Andrea Glorioso, an Italian Policy Officer with the European Commission, touched on the geopolitical context out of which these proposals have emerged, acknowledging that some proposals are being advanced by nations that are unhappy with the status quo.
“We do believe that the Internet has become so essential on the global stage that we need to be thinking seriously about the geopolitical balance that this entails,” he said. “And what I’m trying to say here is that even though we are broadly fine with the current setup of global Internet governance, we also believe that we need to engage in a dialogue with those parts of the world that are not fine with the current setup. … At the end of the day, when we go to a discussion where numbers are counted, we need to count the numbers. What we are trying to achieve here is dialogue.”
Meanwhile, comments from members of civil society organizations also shed some light on how European stakeholders are framing the debate. Joe McNamee, EU Advocacy Coordinator of European Digital Rights (EDRi), aired criticism both of the ITU and the U.S. Government, which has positioned itself as an opponent to any ITU efforts to subject the Internet to new regulatory controls.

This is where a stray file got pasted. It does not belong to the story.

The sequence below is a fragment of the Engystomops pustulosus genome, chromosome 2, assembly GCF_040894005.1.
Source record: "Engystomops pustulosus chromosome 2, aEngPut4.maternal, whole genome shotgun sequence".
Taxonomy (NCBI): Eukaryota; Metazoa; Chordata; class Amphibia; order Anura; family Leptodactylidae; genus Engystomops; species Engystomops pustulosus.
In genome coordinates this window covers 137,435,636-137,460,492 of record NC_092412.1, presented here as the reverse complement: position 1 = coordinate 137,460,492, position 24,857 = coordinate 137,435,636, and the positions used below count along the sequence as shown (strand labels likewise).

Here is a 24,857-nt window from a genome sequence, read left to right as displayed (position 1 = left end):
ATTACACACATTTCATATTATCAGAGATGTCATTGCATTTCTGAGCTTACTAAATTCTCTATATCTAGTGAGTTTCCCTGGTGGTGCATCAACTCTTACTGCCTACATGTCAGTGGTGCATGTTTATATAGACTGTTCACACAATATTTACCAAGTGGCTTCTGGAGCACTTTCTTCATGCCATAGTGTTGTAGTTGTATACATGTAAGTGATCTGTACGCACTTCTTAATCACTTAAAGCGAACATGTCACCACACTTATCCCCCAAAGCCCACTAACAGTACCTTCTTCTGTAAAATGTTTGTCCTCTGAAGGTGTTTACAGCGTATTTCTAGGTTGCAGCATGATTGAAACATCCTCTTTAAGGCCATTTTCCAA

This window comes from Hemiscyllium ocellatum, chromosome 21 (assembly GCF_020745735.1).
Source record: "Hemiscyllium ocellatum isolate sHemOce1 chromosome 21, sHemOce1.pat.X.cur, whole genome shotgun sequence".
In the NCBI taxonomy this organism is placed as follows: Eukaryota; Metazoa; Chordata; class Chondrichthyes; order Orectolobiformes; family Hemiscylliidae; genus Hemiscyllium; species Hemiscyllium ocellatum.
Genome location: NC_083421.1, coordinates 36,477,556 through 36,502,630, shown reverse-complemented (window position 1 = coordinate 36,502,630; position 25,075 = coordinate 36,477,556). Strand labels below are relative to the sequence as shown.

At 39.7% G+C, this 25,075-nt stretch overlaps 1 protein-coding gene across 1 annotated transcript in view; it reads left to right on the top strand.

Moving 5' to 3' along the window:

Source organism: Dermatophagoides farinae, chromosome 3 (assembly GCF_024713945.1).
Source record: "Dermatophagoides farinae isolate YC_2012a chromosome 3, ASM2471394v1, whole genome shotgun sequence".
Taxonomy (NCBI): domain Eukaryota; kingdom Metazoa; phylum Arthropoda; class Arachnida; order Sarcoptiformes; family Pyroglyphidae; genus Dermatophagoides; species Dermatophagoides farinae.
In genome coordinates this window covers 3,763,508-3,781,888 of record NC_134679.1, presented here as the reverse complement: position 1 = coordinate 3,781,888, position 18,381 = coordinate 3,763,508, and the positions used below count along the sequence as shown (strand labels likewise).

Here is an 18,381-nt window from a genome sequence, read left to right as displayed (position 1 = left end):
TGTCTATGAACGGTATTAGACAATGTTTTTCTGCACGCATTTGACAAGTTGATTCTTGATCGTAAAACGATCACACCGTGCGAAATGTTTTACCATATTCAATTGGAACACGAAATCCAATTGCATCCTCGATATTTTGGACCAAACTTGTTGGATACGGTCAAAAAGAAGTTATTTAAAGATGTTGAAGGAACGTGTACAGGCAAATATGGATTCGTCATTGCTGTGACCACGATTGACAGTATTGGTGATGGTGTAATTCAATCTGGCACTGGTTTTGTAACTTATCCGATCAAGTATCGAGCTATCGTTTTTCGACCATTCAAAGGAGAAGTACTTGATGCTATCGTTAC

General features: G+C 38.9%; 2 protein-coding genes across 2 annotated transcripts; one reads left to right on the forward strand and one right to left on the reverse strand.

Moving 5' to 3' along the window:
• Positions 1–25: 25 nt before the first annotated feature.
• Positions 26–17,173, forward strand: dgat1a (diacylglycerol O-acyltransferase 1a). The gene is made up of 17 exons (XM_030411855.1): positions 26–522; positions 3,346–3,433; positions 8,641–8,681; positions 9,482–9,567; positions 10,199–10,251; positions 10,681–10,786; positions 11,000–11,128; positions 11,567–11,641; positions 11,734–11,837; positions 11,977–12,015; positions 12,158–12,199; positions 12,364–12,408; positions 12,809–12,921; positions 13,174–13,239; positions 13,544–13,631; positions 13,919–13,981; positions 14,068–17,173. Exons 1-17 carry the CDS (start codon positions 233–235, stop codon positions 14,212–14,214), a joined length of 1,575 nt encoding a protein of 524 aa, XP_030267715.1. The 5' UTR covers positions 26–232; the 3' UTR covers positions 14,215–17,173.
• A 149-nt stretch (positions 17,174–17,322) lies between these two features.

The ITU, McNamee said, “is fundamentally unsuitable for the regulation of the Internet. It’s slow-moving, it’s closed, and its high corporate membership fees can only be seen as a way of selling influence in the organization. It’s so closed that it’s not even possible for citizens to gain access to their documents without paying for them,” he added, giving a nod to civil society organizations’ public demand several weeks ago for greater ITU transparency.
The U.S. has positioned itself against expanded ITU powers over the Internet, but McNamee also doled out a harsh critique of the U.S.’s own Internet-related policy proposals, invoking the now-defunct Stop Online Piracy Act (SOPA) which was hotly debated by Congress earlier this year.
McNamee seemed convinced that the bureaucratic ITU would do its best to subject Internet-related entities to the ITRs as a kind of power grab. Paraphrasing “a wise person,” he said, “old bureaucracies don’t die, they file themselves in a different folder. Their next folder is the Internet, unfortunately.”